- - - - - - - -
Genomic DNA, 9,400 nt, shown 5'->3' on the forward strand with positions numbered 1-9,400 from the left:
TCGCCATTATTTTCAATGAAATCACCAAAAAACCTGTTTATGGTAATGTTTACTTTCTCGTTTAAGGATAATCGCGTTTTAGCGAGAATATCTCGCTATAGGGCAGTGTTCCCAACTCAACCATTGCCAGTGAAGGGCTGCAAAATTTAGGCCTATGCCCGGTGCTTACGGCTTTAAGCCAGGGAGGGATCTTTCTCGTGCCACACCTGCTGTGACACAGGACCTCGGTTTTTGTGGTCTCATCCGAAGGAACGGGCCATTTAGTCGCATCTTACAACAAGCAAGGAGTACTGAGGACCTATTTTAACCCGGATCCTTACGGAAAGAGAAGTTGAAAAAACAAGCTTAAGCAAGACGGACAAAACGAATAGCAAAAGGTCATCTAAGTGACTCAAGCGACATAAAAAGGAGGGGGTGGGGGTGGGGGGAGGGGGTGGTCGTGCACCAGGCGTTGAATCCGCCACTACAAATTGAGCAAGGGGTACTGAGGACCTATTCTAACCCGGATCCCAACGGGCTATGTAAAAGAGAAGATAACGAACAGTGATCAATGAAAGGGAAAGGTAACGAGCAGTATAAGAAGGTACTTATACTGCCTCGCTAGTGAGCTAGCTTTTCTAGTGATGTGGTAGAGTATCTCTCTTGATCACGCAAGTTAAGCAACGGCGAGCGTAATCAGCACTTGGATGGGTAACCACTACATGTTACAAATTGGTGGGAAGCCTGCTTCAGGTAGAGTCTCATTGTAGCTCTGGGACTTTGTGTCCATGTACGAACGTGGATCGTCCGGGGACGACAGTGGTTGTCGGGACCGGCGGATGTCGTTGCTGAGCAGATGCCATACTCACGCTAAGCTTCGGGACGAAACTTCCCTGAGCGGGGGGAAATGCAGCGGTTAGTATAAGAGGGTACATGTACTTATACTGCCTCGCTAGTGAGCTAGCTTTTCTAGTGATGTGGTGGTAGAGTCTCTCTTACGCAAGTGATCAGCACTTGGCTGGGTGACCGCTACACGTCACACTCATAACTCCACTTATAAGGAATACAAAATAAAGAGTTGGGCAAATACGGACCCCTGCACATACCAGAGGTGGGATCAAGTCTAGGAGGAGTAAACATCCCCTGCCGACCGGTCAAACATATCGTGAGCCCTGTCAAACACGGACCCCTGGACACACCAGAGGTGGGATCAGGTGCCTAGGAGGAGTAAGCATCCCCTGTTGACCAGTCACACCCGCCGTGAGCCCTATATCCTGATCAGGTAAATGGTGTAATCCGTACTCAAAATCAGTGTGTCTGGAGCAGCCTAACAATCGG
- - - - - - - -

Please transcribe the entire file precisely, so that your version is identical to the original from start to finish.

Genomic DNA, 9,400 nt, shown 5'->3' on the forward strand with positions numbered 1-9,400 from the left:
TCGCCATTATTTTCAATGAAATCACCAAAAAACCTGTTTATGGTAATGTTTACTTTCTCGTTTAAGGATAATCGCGTTTTAGCGAGAATATCTCGCTATAGGGCAGTGTTCCCAACTCAACCATTGCCAGTGAAGGGCTGCAAAATTTAGGCCTATGCCCGGTGCTTACGGCTTTAAGCCAGGGAGGGATCTTTCTCGTGCCACACCTGCTGTGACACAGGACCTCGGTTTTTGTGGTCTCATCCGAAGGAACGGGCCATTTAGTCGCATCTTACAACAAGCAAGGAGTACTGAGGACCTATTTTAACCCGGATCCTTACGGAAAGAGAAGTTGAAAAAACAAGCTTAAGCAAGACGGACAAAACGAATAGCAAAAGGTCATCTAAGTGACTCAAGCGACATAAAAAGGAGGGGGTGGGGGTGGGGGGAGGGGGTGGTCGTGCACCAGGCGTTGAATCCGCCACTACAAATTGAGCAAGGGGTACTGAGGACCTATTCTAACCCGGATCCCAACGGGCTATGTAAAAGAGAAGATAACGAACAGTGATCAATGAAAGGGAAAGGTAACGAGCAGTATAAGAAGGTACTTATACTGCCTCGCTAGTGAGCTAGCTTTTCTAGTGATGTGGTAGAGTATCTCTCTTGATCACGCAAGTTAAGCAACGGCGAGCGTAATCAGCACTTGGATGGGTAACCACTACATGTTACAAATTGGTGGGAAGCCTGCTTCAGGTAGAGTCTCATTGTAGCTCTGGGACTTTGTGTCCATGTACGAACGTGGATCGTCCGGGGACGACAGTGGTTGTCGGGACCGGCGGATGTCGTTGCTGAGCAGATGCCATACTCACGCTAAGCTTCGGGACGAAACTTCCCTGAGCGGGGGGAAATGCAGCGGTTAGTATAAGAGGGTACATGTACTTATACTGCCTCGCTAGTGAGCTAGCTTTTCTAGTGATGTGGTGGTAGAGTCTCTCTTACGCAAGTGATCAGCACTTGGCTGGGTGACCGCTACACGTCACACTCATAACTCCACTTATAAGGAATACAAAATAAAGAGTTGGGCAAATACGGACCCCTGCACATACCAGAGGTGGGATCAAGTCTAGGAGGAGTAAACATCCCCTGCCGACCGGTCAAACATATCGTGAGCCCTGTCAAACACGGACCCCTGGACACACCAGAGGTGGGATCAGGTGCCTAGGAGGAGTAAGCATCCCCTGTTGACCAGTCACACCCGCCGTGAGCCCTATATCCTGATCAGGTAAATGGTGTAATCCGTACTCAAAATCAGTGTGTCTGGAGCAGCCTAACAATCGG